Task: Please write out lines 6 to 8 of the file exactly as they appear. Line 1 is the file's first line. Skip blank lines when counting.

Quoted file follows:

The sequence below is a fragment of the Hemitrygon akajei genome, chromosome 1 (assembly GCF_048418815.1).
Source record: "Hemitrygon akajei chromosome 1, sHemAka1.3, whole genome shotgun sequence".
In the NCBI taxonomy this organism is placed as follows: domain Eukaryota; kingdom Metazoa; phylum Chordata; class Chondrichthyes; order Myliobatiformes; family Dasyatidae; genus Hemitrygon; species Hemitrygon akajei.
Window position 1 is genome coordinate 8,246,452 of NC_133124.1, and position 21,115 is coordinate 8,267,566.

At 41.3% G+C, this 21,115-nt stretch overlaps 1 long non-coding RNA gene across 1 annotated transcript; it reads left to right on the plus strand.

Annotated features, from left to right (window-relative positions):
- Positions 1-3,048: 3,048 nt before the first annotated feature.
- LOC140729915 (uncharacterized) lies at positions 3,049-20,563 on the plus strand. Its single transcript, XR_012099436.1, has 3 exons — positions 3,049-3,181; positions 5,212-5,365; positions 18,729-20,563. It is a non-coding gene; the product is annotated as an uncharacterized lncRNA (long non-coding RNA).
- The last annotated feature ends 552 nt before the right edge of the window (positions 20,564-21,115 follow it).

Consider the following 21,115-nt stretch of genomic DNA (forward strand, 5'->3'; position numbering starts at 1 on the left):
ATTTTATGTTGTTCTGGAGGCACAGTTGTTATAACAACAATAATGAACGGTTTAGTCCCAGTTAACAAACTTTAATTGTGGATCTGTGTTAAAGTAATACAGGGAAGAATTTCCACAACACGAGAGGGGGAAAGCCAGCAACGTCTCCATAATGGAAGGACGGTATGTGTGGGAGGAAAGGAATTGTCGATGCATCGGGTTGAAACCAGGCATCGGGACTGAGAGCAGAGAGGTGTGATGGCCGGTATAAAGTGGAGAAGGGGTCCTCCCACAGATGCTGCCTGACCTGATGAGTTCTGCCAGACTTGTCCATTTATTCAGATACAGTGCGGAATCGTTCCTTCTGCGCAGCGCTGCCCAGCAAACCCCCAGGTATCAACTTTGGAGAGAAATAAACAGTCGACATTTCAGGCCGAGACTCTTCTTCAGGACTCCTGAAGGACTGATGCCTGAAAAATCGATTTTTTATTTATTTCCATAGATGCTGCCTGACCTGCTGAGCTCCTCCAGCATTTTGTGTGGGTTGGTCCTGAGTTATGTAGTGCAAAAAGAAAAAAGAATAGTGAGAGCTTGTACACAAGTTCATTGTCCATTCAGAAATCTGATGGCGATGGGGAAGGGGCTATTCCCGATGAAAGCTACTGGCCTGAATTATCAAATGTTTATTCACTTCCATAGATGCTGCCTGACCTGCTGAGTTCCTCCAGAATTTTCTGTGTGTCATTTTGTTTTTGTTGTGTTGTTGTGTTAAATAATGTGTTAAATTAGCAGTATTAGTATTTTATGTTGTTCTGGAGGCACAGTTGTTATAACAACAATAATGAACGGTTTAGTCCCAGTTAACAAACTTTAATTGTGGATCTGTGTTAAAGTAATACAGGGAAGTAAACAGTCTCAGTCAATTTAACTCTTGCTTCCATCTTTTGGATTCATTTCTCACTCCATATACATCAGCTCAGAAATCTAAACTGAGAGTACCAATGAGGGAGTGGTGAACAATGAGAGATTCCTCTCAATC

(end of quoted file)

Annotated features, from left to right (window-relative positions):
- Positions 1-3,048: 3,048 nt before the first annotated feature.
- LOC140729915 (uncharacterized) lies at positions 3,049-20,563 on the plus strand. Its single transcript, XR_012099436.1, has 3 exons — positions 3,049-3,181; positions 5,212-5,365; positions 18,729-20,563. It is a non-coding gene; the product is annotated as an uncharacterized lncRNA (long non-coding RNA).